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Storyboards & Coverage: Who's responsible?


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#1 Shawn Murphy

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Posted 19 January 2006 - 08:25 PM

I was given an opportunity this weekend to DP a NO/LOW budget 10-15 minute short (my first formal project): 19 scenes, 9 locations, 8 actors, a few extras, a relatively inexperienced Director/Producer, a decent 2 person sound crew, a PA and a few extra hands to help me move lights, etc (I'm also responsible for lights, no grips or other light experience on set).

**keep in mind that I was originally signed on to do 2nd camera and assist the DP so I could have hands on learning before walking on to an actual set as DP, however, the DP flaked at the very last second, literally the night before... well, I knew I had enough knowledge to not totally screw it up, and I think I did well enough all things considered, i.e. I could have had storyboards, familiarity with the script and locations, better lighting, better coverage, etc, but all in all I got some good shots and some good lighting given I had to walk on cold to these locations and the story).


So, with that being said, I do have a couple of questions:


STORYBOARDS and COVERAGE: I realize that storyboards are not always done, but I seem to have this idea in my head that the Director should have the primary vision of how the shots will unfold, literally down to the cuts, i.e. the coverage that is needed to be to ensure the editor can realize the director's vision. On that note, is it normally the Director who storyboards? Also, does the Director "normally" know the coverage necessary to ensure smooth sailing for the editor? I realize that the lines aren't black & white, but I'm wondering what is typical if there is such a thing as "typical"? I'm also curious about the fact the we had our editor on location but he didn't seem to know what shots he would need to get smooth/motivated cuts and transitions? As time goes on I expect to know (and should know) as much as humanly possible about what an editor will need and also what a director should need, but is it unrealistic to expect more from them as well?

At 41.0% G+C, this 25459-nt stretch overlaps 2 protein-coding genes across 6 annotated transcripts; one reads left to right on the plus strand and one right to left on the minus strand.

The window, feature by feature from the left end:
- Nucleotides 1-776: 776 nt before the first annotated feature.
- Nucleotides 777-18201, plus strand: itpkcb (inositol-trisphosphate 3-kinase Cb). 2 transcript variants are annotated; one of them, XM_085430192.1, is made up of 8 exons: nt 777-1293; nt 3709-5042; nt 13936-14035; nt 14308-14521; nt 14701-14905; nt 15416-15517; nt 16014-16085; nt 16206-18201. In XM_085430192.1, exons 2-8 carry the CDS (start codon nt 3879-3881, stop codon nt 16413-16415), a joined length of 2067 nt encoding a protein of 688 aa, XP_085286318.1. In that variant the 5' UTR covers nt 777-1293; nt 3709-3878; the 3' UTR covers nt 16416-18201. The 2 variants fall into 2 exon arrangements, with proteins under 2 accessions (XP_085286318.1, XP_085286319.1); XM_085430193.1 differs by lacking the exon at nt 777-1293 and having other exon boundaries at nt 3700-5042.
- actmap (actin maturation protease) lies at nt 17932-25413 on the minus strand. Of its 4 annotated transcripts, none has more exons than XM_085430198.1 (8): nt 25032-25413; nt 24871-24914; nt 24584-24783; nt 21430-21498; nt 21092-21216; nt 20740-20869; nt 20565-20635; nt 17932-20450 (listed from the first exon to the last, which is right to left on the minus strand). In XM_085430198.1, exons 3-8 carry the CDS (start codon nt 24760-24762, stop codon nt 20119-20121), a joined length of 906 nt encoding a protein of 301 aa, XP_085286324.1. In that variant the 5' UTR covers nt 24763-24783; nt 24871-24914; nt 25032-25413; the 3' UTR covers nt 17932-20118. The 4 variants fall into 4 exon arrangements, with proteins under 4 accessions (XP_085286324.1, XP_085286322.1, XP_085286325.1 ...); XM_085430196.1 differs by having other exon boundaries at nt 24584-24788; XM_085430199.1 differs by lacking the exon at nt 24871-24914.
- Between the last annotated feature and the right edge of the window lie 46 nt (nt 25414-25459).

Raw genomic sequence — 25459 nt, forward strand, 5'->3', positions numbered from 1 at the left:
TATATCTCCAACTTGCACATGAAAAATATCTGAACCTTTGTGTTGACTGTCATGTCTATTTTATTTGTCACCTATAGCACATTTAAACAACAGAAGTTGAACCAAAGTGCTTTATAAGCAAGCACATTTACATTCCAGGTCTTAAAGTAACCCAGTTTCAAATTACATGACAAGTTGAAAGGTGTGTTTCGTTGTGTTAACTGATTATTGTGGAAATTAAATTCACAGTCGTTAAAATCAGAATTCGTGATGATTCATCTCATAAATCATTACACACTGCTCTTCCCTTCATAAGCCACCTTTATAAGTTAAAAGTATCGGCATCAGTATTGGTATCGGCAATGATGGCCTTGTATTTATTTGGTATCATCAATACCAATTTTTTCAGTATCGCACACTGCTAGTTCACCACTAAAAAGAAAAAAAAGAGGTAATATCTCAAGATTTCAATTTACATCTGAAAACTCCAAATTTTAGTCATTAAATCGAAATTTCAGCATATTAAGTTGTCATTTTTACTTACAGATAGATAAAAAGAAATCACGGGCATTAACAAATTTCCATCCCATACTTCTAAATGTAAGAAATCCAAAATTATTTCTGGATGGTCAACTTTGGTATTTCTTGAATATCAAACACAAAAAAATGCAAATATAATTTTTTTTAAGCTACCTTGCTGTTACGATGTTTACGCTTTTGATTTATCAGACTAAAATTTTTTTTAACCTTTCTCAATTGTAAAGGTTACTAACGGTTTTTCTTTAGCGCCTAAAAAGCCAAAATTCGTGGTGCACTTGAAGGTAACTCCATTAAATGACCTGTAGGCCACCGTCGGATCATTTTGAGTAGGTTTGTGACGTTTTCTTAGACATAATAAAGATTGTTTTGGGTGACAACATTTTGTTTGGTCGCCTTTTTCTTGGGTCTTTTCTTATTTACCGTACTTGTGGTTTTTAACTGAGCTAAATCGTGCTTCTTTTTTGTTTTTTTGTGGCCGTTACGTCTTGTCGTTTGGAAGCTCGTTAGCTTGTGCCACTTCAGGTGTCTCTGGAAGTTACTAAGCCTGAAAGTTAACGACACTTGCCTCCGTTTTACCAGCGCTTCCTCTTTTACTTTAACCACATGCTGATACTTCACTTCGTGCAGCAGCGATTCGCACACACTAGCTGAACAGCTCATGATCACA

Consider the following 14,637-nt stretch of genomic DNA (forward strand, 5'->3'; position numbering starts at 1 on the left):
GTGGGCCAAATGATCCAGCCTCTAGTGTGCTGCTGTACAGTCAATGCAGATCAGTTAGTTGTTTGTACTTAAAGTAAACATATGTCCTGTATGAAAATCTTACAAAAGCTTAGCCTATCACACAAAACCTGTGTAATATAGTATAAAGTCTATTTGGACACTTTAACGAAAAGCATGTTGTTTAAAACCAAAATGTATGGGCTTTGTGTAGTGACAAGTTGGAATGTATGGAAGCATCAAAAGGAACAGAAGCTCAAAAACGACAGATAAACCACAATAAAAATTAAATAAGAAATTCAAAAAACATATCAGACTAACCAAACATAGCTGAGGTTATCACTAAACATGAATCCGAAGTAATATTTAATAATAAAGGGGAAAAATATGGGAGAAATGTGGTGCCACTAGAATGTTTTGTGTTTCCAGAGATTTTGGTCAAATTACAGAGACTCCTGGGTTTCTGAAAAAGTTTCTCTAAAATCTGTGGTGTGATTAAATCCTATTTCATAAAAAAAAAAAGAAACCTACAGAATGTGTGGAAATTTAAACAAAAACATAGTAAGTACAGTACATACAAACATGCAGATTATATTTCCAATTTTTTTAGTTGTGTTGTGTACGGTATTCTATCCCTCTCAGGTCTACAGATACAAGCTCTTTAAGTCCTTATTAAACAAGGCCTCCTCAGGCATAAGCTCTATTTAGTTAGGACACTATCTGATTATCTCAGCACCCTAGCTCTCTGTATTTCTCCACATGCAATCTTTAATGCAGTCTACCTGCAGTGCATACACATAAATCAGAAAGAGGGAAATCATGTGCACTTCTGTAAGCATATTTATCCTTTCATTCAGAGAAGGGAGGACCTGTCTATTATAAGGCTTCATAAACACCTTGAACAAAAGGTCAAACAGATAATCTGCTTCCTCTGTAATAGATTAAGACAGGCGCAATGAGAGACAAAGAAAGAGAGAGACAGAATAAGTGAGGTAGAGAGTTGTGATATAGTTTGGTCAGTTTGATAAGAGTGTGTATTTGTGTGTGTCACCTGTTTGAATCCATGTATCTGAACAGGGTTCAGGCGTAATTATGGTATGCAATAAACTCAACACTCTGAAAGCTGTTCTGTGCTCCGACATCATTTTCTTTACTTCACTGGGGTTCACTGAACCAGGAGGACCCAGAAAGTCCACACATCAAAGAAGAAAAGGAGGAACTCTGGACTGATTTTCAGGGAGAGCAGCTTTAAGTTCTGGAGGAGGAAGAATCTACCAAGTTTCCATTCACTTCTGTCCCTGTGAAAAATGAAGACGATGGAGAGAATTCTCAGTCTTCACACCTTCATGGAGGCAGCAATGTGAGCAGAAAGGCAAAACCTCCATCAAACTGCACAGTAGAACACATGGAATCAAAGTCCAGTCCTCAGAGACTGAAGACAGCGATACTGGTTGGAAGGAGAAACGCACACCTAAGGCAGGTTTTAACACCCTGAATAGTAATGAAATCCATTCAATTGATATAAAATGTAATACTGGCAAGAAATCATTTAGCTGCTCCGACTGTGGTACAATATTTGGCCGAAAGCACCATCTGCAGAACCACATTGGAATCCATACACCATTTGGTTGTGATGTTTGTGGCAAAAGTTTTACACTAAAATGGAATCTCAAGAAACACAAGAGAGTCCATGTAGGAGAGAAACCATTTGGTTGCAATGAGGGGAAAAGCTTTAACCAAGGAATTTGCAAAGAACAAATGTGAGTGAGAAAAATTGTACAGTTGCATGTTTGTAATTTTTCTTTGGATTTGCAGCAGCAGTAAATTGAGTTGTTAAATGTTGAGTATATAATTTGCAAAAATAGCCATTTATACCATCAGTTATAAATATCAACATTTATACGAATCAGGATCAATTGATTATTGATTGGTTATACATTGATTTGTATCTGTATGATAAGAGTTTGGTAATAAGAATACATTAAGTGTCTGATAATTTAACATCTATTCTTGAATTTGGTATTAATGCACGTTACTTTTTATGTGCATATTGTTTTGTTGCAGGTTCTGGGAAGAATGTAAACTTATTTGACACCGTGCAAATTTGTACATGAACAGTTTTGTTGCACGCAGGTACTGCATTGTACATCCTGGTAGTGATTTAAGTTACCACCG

I was reading the Northfork article: http://www.cinematog...cles/northfork/ , and saw that David Mullen (the DP) created the storyboards, so.... I guess there are variations on what is "normal"?


Thanks in advance for your comments and experience.

~Shawn

Edited by Shawn Murphy, 19 January 2006 - 08:26 PM.

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#2 David Mullen ASC

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Posted 19 January 2006 - 10:43 PM

The director is ultimately responsible for covering a scene so that it will cut properly, according to his or her vision for the film and its cutting style. Now whether he defers a lot of this responsibility depends on the director, but nature abhors a vacuum, so the DP should be ready to help the director out with determining the coverage, or else the AD or script supervisor will take the job on themselves (or even the actor.) It's important that the director maintain the semblance or illusion of creative control, so often a DP will help the director out behind-the-scenes (or more overty, in discussion on the set in front of everyone.) Now whether that help is in terms of shot lists or storyboards, it just depends.

Some directors are experienced enough to either have a workable (i.e. achievable and efficient) shot list for every day, or know how to block and plan coverage on the spot -- usually a mixture. Some scenes need more pre-planning than others.

Some directors could figure this all out for themselves, but prefer the DP's input on this, or even input from the production designer, editor, stunt coordinator, etc. They want to see if anyone else has a better idea.

If storyboards are done, more often or not they are done by the director (if he has a talent for it, or not, but likes doing it) or a storyboard artist hired by the director, although technically the job falls under the art department. The advantage of the DP getting involved is to steer things towards the lightable and photographable, if you know what I mean, plus have some visual design input. So for myself, it's an advantage to be able to storyboard, and if not, to be able to work out shot lists and understand blocking and covering. All in collaboration with the director. Some directors will require that we agree in advance on every shot I go off to draw, while others will tell me a few shots that they really want and let me figure out the gaps, plus come up with something better if it occurs to me.